Are you wondering how to find that perfect step stool so your kids can reach counter height safely, be independent, and doesn’t break your wallet?
We are in love with our step stool ♡ — it has served our family for almost three years since Zac was 1.5 years old. It is so sturdy that even my husband can stand on it safely (it has a 300 lb. load capacity.) So naturally when I’m recommending step stools for children, I always recommend the one like ours.
Here are some of its features that I have really appreciated — the 7 things to look for when you’re shopping for the perfect step stool.
(#1 to #5 have to do with safety, #6 with practicality, and #7 is the MOST IMPORTANT of them all.)
1. Non-slip surface. This is non-negotiable for us. (Anybody else have slippery and fidgety kids?) Look for a surface with non-slip dots or treads. Some wooden step stools are so gorgeous and totally fits the bill — for these, you can easily affix inexpensive non-slip treads designed for stairs or non-slip decals for bathtubs.
2. Two-steps. Most step stools are either one- or two-steps. I have both types and find that the two-step step stool is much safer for a young child since it is not as steep. Trust me — you will be thankful for this when you’re carrying baby in one hand, milk bottle in the other, and your preschooler is independently and safely walking down those steps with a bowl of apples instead of whining for your help carrying him down.
Here’s a short video showing Zac being totally independent using the step stool.
(New post) I’m very pleased with how we’ve set up our Montessori kitchen — no additional space required, only child-sized tools provided. At 3 years old Z is able to juice an orange from start to finish independently (with supervision.) http://plantingpeas.com/juicing-oranges-from-start-to-finish/
PIN IT: https://www.pinterest.com/pin/449445237791376015/
Posted by Planting Peas on Wednesday, July 29, 2015
3. Non-toppleable. It’s really difficult to explain this so you’ll have to take a look at the photo below to see what I mean. There’s just something about the edges of a step stool that make a child want to bear his weight down on it and make it topple. The last thing you want is your child collapsing to the floor while he’s working with a knife. My kids almost always find a way to topple any 1-step step stool, but it’s almost impossible to topple our 2-step step stool.
4. Deep steps. Beware of some step stools out there that look oh-so-pretty but have such a shallow first step. Any shallower and it might as well be a rod. The best way to test this is to climb on it yourself — if you feel safe and secure, then chances are it will be perfect for your child. (In the picture below, Zac’s 4-year-old feet fit almost fully on the first step.)
5. Flush to the cabinet. Make sure you don’t get a step stool with too much of an angled side! You’ll want the side with the highest step to go right up against the cabinet or as much as possible; or little feet might get wedged between cabinet and stool.
(a) for adult to carry using one hand. Imagine you’re carrying baby in one hand and your toddler or preschooler is insisting that it’s their turn to switch on the lights (immediately), except they need your help to bring the step stool. (Bonus points if the stool has a handhold.)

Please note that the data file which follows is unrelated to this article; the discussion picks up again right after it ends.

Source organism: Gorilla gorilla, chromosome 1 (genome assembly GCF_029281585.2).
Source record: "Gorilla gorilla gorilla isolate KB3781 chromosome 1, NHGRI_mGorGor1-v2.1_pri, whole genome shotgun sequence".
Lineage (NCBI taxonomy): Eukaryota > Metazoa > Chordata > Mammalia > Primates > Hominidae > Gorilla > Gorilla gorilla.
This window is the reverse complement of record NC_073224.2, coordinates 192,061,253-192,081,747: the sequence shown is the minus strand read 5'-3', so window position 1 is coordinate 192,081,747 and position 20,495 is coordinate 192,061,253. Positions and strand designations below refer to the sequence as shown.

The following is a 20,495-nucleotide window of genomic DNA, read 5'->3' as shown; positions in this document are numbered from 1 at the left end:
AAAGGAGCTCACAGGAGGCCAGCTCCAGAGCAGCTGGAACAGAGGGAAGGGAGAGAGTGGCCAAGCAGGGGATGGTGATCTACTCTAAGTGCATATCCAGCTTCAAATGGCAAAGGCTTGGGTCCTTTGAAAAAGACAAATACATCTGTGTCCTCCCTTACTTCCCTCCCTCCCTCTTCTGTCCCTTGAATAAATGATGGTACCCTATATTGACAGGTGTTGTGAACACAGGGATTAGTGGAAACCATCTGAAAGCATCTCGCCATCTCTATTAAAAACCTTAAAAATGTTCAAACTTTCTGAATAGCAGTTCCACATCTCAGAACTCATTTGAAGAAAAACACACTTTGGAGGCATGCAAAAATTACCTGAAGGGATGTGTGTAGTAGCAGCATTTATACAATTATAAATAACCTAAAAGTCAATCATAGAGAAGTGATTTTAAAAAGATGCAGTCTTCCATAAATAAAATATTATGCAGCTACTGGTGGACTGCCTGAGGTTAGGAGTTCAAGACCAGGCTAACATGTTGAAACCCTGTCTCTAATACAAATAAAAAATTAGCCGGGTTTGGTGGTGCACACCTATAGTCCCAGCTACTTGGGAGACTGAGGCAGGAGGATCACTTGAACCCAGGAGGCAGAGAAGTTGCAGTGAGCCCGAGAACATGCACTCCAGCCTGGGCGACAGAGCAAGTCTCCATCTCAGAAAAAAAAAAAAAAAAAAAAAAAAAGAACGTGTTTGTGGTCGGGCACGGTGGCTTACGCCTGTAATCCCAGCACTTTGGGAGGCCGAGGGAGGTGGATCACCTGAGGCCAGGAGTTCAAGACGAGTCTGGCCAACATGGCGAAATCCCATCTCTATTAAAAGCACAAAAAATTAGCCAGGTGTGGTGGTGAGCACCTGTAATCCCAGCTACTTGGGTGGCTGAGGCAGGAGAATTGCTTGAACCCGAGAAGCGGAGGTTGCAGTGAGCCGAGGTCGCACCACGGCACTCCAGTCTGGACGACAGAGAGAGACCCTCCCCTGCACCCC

(b) for kid to carry or push around. Once you’ve tested that you can lug the step stool around with one hand, ask your child to give it a test drive too. Make sure they can carry it with both hands, or at the very least be able push it around the store. Being able to do this increases their independence at home infinitely! Zac has, on more than one occasion, used his handy step stool to secretly steal the tv remote from a tall shelf.
7. Measurements. Most important. Must not be overlooked. The last thing you want is to get home only to find that the kitchen counter reaches your child’s chest with that short stool. Mighty helpful that will be!
Kitchen counter heights vary, so I used this rule: The angle of the child’s arms are approximately 45 degrees from the counter when his palms are face down on the counter top. When we first bought this stool he was a lot shorter however he’s growing nicely into the stool now.
Next, use a dining chair as a test step stool and make approximate adjustments (in our case, we needed the stool to be about 2 inches lower). Make a mental mark of where that height hits your legs.
So now when you go shopping, your leg becomes the measuring tape! Convenient eh?
In case you’re wondering, our step stool is by Gorilla Ladders and we bought at Home Depot for about $15 three years ago. We love it and cannot live without it. I don’t think they make them anymore though, but this step stool by Rubbermaid comes extremely close and meets all my requirements listed above.
I’m aware there are specific kitchen helpers made for children, those with the tall walls, however we never had the time to check out one of those. In all honesty, we got our little black step stool as a temporary fix when we moved into our house. But we never had to go buy another one because this turned out so perfectly. ♡
I’ve created this free printable so you can either print it / put it in your purse so you don’t forget or send dear hubby to go shopping instead.
I hope I’ve been helpful!
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